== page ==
Golan Heights: Visit to a Disputed Land

Monday, July 25, 2005 | Al Qunaytirah, Syria

With the exception of the Golan Hospital, "destructed by Zionists", the Syrians mostly let Quneitra speak for itself.
Yesterday morning the Language Center organized a trip for a dozen of us in the Summer Program to visit the Golan Heights (مرتفعات الجولان), the much-disputed region at the crossroads of Syria, Jordan, Israel and Lebanon.

The Golan had long been recognized as part of Syria in 1967, when Israel attacked and captured most of the region in the Six-Day War of that year. The narrow strip that Israel failed to capture, as well as a smaller segment that they later gave back to Syria, have today mostly been repopulated by those who fled during the fighting.

However, the Syrian government has maintained the town of Quneitra (القنيطرة), once the region's most prominent city, in its state of semi-destruction as a testament and a reminder of Israel's attacks. Outside Quneitra, the Syrians have established a visitor's center, where they are more than
happy to explain the conflict to curious foreigners.

After registering our passport numbers with the police several days in advance and passing through a series of checkpoints on the highway from Damascus, we reached the visitor's center yesterday morning. There, a guide gave us a presentation in Arabic and English, using a small-scale model of the heights to show us the geography of the conflict. Honestly, I found the presentation kind of lame. It was, of course, a propaganda speech, but not even a very strong one, as if the Syrians were afraid to offend us. Personally, I would have enjoyed seeing some shouting and screaming about the infidel Zionists and Americans or something, but they kept the presentation surprisingly subdued.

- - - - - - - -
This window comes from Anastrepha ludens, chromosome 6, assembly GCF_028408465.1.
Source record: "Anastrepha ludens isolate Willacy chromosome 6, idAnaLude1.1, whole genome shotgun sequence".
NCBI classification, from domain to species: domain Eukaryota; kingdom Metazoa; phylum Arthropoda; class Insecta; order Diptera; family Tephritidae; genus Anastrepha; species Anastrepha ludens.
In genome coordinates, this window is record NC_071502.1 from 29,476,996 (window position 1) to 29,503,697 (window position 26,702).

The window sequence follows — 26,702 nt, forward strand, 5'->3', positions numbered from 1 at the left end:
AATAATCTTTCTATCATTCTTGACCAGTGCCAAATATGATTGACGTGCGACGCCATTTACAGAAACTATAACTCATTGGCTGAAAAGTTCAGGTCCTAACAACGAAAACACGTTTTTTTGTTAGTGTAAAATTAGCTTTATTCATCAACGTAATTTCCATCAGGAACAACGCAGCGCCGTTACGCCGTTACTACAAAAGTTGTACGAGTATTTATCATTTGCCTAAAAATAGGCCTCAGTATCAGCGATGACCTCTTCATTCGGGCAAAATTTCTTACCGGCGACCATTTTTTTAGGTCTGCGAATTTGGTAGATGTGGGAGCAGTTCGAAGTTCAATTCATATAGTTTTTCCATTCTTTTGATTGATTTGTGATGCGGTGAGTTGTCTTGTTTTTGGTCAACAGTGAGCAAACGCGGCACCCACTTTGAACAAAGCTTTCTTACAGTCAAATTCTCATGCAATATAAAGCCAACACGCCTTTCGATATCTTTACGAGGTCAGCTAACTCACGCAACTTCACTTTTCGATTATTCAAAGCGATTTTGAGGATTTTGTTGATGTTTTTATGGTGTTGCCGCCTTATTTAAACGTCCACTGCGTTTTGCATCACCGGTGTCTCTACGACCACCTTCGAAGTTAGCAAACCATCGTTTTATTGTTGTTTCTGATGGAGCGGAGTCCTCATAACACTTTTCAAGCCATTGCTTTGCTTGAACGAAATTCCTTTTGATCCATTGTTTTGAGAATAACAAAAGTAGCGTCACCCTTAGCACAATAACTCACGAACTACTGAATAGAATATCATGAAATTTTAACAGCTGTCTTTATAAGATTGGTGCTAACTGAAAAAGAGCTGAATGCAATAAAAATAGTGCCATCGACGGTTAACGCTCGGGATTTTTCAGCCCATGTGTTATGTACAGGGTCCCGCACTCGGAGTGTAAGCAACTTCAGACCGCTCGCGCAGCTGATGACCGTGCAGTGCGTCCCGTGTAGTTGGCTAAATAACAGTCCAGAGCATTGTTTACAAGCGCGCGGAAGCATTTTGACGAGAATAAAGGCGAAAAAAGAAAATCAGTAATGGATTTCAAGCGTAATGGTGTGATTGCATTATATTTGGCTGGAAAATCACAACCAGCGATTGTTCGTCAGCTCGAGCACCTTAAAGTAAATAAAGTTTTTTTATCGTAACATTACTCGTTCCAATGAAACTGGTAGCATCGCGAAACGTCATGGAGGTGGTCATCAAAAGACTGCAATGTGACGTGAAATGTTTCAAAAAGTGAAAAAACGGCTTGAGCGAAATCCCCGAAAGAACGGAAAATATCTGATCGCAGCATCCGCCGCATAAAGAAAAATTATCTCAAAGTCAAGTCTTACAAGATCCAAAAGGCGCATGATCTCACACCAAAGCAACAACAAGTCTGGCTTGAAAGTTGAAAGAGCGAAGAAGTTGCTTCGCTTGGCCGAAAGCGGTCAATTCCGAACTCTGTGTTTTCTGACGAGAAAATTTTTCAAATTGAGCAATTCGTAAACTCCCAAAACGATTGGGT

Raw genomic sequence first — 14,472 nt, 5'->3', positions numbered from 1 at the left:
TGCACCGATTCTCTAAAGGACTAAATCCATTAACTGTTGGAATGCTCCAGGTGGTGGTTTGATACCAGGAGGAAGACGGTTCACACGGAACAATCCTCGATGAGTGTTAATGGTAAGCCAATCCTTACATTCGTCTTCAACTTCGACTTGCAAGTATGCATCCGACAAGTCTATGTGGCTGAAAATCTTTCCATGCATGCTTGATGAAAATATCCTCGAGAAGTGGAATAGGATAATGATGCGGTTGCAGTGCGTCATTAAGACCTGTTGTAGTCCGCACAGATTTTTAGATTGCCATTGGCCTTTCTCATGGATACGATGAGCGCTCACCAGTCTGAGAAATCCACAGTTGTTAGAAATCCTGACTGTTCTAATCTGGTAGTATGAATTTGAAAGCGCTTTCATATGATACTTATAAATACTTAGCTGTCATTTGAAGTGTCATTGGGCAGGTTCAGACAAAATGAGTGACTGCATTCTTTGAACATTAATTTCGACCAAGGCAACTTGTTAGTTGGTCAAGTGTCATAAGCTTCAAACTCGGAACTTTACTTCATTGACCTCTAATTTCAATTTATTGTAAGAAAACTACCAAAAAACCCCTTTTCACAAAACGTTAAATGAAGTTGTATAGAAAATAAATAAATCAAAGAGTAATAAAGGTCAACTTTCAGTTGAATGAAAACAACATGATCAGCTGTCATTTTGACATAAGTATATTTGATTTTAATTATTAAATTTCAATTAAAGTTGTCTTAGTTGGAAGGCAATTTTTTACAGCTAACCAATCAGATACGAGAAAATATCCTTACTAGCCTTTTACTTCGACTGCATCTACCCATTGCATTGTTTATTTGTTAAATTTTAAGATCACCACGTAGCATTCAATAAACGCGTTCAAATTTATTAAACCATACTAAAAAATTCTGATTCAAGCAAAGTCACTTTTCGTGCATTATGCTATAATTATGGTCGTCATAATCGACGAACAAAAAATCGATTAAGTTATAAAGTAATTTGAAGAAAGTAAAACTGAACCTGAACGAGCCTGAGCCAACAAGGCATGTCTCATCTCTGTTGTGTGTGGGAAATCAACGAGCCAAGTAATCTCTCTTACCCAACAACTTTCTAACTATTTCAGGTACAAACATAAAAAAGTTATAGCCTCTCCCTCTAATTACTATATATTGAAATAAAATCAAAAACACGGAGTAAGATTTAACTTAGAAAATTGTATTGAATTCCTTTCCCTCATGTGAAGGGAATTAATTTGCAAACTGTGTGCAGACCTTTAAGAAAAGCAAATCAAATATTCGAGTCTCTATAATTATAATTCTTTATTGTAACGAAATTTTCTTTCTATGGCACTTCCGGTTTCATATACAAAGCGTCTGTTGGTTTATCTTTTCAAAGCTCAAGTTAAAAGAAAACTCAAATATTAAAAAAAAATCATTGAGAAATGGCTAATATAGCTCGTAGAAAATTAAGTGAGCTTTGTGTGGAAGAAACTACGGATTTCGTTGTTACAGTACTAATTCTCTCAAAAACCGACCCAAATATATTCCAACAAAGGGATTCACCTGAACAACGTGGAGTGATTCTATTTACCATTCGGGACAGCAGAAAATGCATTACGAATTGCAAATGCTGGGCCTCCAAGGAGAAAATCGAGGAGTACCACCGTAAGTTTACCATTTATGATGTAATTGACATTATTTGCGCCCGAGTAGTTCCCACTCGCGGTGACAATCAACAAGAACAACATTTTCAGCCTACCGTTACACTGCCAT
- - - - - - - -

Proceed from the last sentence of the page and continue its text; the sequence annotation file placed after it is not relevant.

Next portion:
Perhaps the idea was to let the city of Quneitra speak for itself. We were soon back on the bus, driving through the city's deserted streets, getting out here and there to poke around the ruins. First we wandered through the gutted, shelled out husk of a former hospital, then an Orthodox church. All around these, buildings lay in half-destroyed heaps of rubble. Just before they withdrew from Quneitra, our guide explained, the Israelis had removed all the doors, windows, and hardware from the structures, down to the last screw. Burnt, mangled artillery was visible on some of the hillsides. Besides us, only soldiers were present, patrolling the ghost town's cratered streets.

After this part of our tour, we continued west in our mini tour bus toward the ceasefire border between Syria and Israel. As we approached the border, increasingly high barriers of coiled razorwire lined the roadside. The bus stopped at the Syrian border post. Past the barrier, a hundred meters of road stretched out toward another, more heavily fortified post with an Israeli flag atop it. Signs warning of land mines were strung at intervals along the barbed wire, in what would have otherwise been a beautiful valley. Even in July, a few patches of snow still dotted the tops of the nearby peaks.

Our visit to Quneitra finished, we spent the afternoon driving back along the scenic route, northward through the little villages—some Muslim, some Druze, some Circassian—of the Syrian Golan.

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